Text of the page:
When most people think about military school, they think uniforms, leadership and discipline. But when people think about Culver Military Academy, another thing comes to mind – hockey.
Situated in northern Indiana just an hour south of the Michigan border lays the 1,850-acre campus of Culver Academies. The school is comprised of two elements; Culver Military Academy and the Culver Girls Academy. Culver has established itself as not only one of the best college preparatory schools in the nation but for also producing high-caliber hockey players.
Allan Clark, who serves as the Academy’s athletic director and boy’s prep hockey coach, first established the hockey program at Culver in 1976 and has since molded it into a powerhouse on the ice.
“We think that we provide the best combination of hockey, academics and leadership development that you will find anywhere,” Clark said. “We play a very competitive schedule. It is a little bit longer than the eastern prep schools play but less than the travel programs play.”
Under his guidance, the Culver Eagles have amassed 20 Indiana State High School championships and produced more than 140 college players – including 70 at the NCAA Division I level. Clark’s teams have put together a .700 winning percentage in nearly four decades of play and, he has also joined the elite company of coaches with over 900 career wins.
Twenty-two former players have been National Hockey League draft picks, including Ryan Suter
and Blake Geoffrion of the Nashville Predators and John-Michael Liles of the Colorado Avalanche. Those three represent the current NHL players who began to hone their craft at Culver Military Academy.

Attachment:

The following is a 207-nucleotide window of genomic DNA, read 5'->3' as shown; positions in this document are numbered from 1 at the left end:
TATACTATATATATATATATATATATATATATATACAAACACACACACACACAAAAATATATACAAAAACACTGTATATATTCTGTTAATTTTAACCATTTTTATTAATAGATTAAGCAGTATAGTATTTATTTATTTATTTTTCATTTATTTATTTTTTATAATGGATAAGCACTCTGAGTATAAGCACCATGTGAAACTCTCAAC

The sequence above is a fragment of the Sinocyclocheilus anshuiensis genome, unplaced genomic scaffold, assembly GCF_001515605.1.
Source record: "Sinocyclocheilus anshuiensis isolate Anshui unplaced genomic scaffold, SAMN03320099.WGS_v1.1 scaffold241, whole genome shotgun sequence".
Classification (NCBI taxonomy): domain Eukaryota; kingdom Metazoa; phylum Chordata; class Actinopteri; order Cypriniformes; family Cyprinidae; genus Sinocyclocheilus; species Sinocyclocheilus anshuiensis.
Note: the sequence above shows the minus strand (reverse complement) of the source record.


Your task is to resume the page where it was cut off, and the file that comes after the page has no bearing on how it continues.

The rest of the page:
There are three separate boy’s hockey teams at Culver. The prep team is the premier team and it is comprised of the school’s top players. They play a 70 percent prep schedule and a 30 percent AAA Midget travel schedule. The high school varsity team has been one of Indiana’s most formidable teams throughout the program’s history. The varsity team is comprised of those sophomores, juniors, and seniors who are not yet ready to make the leap to the prep team. Finally, the Under-16 team is strictly made up of new freshman and sophomores. Although they are the “bottom” tier of hockey at Culver, they are no less dominant on the ice.
Culver Girls Academy also has a highly successful varsity hockey team. The Culver girl’s hockey program began in the fall of 1998 and has grown to national acclaim.
“This system provides as many opportunities as possible for kids to play and develop,” Clark said, “they all seem to develop at different ages and different stages.”
Coach Clark strives to instill several qualities in his student-athletes that not only will make them better hockey players, but will make them better people when they leave Culver.
“The first thing we like to instill in them is that they are a part of a much bigger team than just the hockey team,” he explained, “The second concept is hard work. We’ve always tried to instill in the kids a solid work ethic. By the nature of the school, we don’t attract kids who are lazy because it is a challenging environment for them. They are kept busy and there is a lot expected of them in both the academic and athletic arenas.”
The typical day at Culver offers a unique experience for those student-athletes and it is certainly a system that not all teenagers are prepared for. The day begins around 7:30 a.m. as the students wake-up and head to breakfast. After breakfast, they attend four 90-minutes classes, including a free period. Class lets out at 3:15 p.m. and the students are afforded time to meet with instructors or to work on homework before practice begins at 4:15 p.m. They are on the ice until 6:00 p.m., then head to dinner. After dinner, the students enjoy some free time before three hours of mandatory study beginning at 8:00. Then it is lights out at 11:00 before waking up and starting the regimen all over again.